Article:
“They keep shooting me!” Patrick whined.
“That’s what you’re supposed to do!” Martha said sitting up.
“We only shoot him when he whines” Aidan explained.
“Sounds like a good plan. You only shoot if someone whines. I’m hungryyyyyy,” I demonstrated. On cue, Patrick and Aidan shot me.
We ate at a local diner and checked into the Ye Old Comfort Inn situated on a strip of hotels.
“I’m not tireddd” Patrick whined as his brother shot him one last time before we all went to bed.
Martha knocked on my door the following morning at 6 am. Traveling with Martha was like being with Chevy Chase in a vacation movie. She was alone in her unbridled enthusiasm to get the day started as the rest of us dragged ourselves into the van yawning. I was not looking forward to Bush Gardens. I hated rides. When I was four, my father bribed me with a bag of Doritos to climb into a potato sack and descend a long plastic blue slide. I was so frightened I peed in fear, leaving a long wet streak on the slide and an abrasion on my ass that lasted for weeks.
“Lets go!” Martha chirped.
“I’m not doing anything until we go to a Ye Olde Starbucks.” I mumbled.
One Venti latte and three hundred dollars later, our group was in Scotland waiting on line for The Loch Ness monster roller coaster. I volunteered to take Patrick and Aidan to see the Clydesdale horses. Patrick wasn’t tall enough and Aidan inherited my fear of rides.
As the sun rose higher, it became unseasonably hot as we circled around to Ireland and France. By the time we arrived in Italy four hours later, I was sunburned and chafed, two giant scabs forming on the inside of my thighs.
“I want to go on the Pompeii ride!” Patrick whined. Sean, Kelly and Aidan shot him with their muskets.
“C’mon. Come with us,” Martha pleaded lining up with Patrick. “You haven’t done anything all day” she added.
“I ate a funnel cake,” I tried reluctantly joining them only because I was hot and wanted to sit down.
An acne riddled teenager summoned us into a fake log pulling the metal bar over us, Patrick’s head barely reaching the top. He was only five months old when Tommy was killed along with Dave and ten other men from Squad One.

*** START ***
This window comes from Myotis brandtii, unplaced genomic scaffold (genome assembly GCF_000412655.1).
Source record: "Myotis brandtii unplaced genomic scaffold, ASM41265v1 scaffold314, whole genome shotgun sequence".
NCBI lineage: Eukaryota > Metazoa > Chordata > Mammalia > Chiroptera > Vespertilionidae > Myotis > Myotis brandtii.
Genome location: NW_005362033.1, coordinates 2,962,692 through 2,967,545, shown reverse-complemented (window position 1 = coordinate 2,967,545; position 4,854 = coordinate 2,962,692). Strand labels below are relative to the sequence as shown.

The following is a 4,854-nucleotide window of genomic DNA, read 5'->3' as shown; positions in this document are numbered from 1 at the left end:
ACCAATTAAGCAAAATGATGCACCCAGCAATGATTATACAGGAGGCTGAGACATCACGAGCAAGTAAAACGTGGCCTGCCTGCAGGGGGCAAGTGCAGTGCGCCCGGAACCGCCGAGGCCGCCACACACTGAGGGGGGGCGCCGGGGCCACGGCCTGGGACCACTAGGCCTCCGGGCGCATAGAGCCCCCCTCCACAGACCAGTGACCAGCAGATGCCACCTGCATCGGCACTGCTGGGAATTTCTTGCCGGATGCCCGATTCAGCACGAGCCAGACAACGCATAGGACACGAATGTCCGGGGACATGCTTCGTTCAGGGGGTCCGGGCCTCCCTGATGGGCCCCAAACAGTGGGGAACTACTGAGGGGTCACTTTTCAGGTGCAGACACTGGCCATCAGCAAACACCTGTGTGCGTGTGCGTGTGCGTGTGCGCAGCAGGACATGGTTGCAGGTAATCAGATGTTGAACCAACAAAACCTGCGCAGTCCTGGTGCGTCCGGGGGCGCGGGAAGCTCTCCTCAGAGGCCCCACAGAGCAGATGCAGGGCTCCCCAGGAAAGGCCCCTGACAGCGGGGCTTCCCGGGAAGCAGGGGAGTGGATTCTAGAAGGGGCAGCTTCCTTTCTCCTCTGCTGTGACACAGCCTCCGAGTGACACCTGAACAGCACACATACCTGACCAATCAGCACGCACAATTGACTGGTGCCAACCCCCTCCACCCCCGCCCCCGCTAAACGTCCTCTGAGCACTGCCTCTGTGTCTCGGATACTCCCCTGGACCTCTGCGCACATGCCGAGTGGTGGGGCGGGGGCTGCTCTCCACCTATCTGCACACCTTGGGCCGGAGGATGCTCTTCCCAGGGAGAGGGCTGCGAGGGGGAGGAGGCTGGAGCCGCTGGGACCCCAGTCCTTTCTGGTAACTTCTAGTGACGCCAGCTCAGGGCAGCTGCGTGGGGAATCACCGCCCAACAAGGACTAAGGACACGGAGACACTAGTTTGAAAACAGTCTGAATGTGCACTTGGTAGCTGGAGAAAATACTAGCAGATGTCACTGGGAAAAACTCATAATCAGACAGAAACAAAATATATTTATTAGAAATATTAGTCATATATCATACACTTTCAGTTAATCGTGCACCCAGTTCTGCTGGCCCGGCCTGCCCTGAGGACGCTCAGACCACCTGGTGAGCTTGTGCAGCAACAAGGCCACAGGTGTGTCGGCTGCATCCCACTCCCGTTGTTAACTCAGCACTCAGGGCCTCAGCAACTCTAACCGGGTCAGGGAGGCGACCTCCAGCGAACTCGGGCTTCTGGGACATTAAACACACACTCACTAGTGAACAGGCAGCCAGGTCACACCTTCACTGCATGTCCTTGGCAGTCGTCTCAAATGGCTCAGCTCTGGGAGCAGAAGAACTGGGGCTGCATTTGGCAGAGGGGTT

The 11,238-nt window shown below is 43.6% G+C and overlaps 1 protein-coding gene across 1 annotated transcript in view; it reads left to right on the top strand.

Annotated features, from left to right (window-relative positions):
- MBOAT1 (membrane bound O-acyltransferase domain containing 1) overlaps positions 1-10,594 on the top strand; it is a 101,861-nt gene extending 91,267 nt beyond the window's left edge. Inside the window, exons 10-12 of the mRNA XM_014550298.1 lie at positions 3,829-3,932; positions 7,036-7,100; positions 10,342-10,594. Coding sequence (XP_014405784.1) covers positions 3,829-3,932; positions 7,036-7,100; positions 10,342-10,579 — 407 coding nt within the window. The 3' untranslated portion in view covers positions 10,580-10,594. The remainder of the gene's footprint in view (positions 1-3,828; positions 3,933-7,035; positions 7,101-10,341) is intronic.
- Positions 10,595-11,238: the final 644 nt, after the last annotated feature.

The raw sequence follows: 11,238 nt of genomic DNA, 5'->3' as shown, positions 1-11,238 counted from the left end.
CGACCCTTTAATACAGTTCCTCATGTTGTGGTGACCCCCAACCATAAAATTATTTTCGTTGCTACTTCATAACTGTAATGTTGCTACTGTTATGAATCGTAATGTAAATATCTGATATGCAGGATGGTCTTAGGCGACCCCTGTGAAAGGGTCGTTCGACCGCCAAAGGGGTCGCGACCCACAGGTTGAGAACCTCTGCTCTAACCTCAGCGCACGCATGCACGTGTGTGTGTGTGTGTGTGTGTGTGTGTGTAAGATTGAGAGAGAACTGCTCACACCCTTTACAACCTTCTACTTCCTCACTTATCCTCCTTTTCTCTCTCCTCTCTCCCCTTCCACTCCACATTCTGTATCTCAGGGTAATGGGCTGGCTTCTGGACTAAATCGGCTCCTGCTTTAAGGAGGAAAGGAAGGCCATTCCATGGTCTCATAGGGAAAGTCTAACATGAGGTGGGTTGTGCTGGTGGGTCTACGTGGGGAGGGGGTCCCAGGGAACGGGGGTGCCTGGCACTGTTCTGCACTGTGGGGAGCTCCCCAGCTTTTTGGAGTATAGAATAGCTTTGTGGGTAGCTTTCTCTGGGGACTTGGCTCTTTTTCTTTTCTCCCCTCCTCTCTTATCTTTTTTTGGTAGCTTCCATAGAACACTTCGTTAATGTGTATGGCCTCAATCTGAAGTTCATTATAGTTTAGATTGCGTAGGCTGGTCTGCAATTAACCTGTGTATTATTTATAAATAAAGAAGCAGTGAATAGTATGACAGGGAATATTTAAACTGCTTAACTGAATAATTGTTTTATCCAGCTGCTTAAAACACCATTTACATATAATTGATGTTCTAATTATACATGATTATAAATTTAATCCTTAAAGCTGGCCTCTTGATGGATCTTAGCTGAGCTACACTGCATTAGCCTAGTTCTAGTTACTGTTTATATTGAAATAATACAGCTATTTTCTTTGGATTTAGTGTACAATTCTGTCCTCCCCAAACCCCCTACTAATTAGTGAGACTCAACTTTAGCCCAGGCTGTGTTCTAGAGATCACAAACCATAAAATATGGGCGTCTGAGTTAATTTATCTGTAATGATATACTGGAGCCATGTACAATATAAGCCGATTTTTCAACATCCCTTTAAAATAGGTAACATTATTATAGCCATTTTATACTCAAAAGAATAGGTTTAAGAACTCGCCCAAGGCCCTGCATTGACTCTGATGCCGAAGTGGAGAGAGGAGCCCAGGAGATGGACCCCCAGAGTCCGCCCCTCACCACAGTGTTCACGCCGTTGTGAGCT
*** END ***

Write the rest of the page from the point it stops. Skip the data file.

“I’m scared,” I said as the flume creaked up a steep conveyer belt.
“You’ll be okay.” Patrick assured me patting my hand.
“I have to pee again,” Martha sighed.
When we reached the top, two giant doors swung open revealing a burning, lava-ridden, Italian town. I slid closer to Martha when a plaster column pretended to fall on us.
“This is bizarre,” I whispered to Martha as I felt my cheeks redden from the heat.
“Almost three thousand people died in Pompeii. They’ll probably have a 9-11 Coaster some day”
“That would never happen,” Martha insisted.
“That’s what the people of Pompeii thought,” I said as the doors flung open and our flume was catapulted straight down into a giant wave of water. The cold water hit the raw skin on the inside of my thighs, making me scream. It was a sound that Martha mistook for joy.
“See, I knew you’d like it,” she said laughing. I walked in a straddle toward the parking lot.
“What’s wrong with you?” Martha asked as I waddled toward the van. I pulled up my skirt and revealed the two round circles of what resembled raw hamburger meet.
“Jesus! We need to get you something!” she grimaced.
“It hurts,” I said, startling at the four musket shots behind me.
After a stop at CVS; Cranberry pills for Martha, Gold’s Medicated Powder for me, we headed back to our rooms. I moaned with relief as I shook the powder that fell like snow on my thighs.
The following morning, Martha let us sleep a whole hour later before piling us back in the van to drive to the Visitors center at Colonial Williamsburg. After another long line and more overpriced tickets we were shuffled into a movie theater to watch an outdated colorized movie called The Story of a Patriot. On the screen, overly made up men in white tights and pilgrim shoes spoke stilted dialogue about whether to align themselves with the British or the Revolutionaries. After 45 minutes, I convinced Martha to let me take a fidgety, bored Patrick to the bathroom.
Automated faucets had just been introduced and Patrick and I played with them watching the water magically turn on and off. Then we watched our skin flap like flags in the new Dyson hand dryers.